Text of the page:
Tag Archives: Nigeria

Bringing The Ancient Past To Life. A Review of ONAEDO: the Blacksmith’s Daughter: a Novel by Ngozi Achebe


The most interesting aspect of this historical novel for me is the way in which the freshness and simplicity of its style enhances the credibility of what is in some ways an incredible tale. It is narrated with such veracity and ease that the reader will be easily persuaded that the impact of slavery on the pristine African communities of the past was exactly as portrayed here. Ngozi Achebe has crafted a story that fills several gaps not merely in world literature but also in the perception of African history as both a discipline and an emotional concern for all those whose ancestry is eternally touched by that tragic industry. Her depiction of the beginnings of slavery and the inter-phase between Portuguese slave dealers and African society is a remarkable example of the restoration of a lost era to contemporary relevance through literature. She has achieved in her first novel the remarkable feat of creating what might very well come to be regarded as a unique masterpiece.

ngozi achebe (oneado the blacksmith's daughter) II

The tale has the epic sweep of a narrative recollection of events based on irrefutable evidence. The characters devised by the author leap off the page with dramatic intensity, and none more so than the central protagonist Onaedo. This central character could be considered a beacon of modernity even by the standards of our own times and yet the setting and the social milieu described by the author is impeccably traditional and befitting to the era of antiquity in which it is located. The alliance of brilliant writing and impressive research has made the story a classic both in its content and in its moral tone. The descriptive power of her writing strengthens the accuracy of her recreation of 16th century life in olu Ndigbo, the nation of the Igbo peoples, before the intervention of Western culture. At the same time it also serves to suspend belief in the common assumption that the first and most important intercourse between these territories and the outside world were as a result of British colonial intervention.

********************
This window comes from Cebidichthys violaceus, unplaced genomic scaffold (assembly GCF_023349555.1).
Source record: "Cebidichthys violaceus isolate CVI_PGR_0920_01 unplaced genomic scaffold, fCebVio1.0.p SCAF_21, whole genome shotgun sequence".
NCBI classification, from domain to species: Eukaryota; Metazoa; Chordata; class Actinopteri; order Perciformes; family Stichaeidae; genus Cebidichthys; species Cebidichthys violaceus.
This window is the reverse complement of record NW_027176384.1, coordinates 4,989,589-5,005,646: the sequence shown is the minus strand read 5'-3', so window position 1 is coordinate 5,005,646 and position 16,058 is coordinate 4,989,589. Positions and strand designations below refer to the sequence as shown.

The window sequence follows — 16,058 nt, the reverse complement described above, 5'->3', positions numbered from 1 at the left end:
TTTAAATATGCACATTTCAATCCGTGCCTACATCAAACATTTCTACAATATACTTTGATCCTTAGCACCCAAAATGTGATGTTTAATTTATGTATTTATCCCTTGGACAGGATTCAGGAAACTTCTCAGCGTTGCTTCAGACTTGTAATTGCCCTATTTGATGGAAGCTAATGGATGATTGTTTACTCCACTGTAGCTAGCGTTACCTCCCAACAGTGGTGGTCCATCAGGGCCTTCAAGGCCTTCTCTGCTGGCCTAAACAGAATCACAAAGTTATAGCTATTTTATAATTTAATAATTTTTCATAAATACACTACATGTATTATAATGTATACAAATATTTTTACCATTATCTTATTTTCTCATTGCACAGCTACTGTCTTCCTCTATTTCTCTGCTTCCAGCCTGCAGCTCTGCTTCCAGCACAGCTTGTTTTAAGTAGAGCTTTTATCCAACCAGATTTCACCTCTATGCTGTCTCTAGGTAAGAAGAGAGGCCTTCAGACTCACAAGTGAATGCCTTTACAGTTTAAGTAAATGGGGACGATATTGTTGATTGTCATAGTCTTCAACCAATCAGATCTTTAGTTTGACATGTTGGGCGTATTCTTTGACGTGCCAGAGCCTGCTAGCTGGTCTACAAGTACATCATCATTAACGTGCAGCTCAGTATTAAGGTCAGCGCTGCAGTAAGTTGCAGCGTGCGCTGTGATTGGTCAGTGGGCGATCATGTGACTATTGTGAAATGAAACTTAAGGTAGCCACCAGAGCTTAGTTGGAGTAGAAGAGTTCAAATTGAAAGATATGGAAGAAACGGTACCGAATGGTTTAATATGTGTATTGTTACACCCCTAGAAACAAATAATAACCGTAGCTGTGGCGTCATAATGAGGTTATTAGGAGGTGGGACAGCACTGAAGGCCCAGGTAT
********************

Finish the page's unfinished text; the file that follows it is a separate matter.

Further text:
Ngozi Achebe has actually moved our perception of ancient African history, especially of the intercourse between traditional societies like that of Ndigbo and the Western world, onto a new plane. Coming from the pen of the niece of Chinua Achebe, the great chronicler of the confrontation between Ndigbo society and the British colonisers, this book is one of the seminal literary events of new African writing for the 21st century. It is unique in its adventurous conceit of seeking to open up a chapter of the past that has been shrouded for centuries in both mystery and myth. Portuguese explorers who were the first recorded visitors from Europe to the West African coast have largely taken a back seat in scholarly chronicles of the intercourse between Europe and Africa. This novel moves the era and the extraordinary events recorded in it to the forefront of contemporary concern.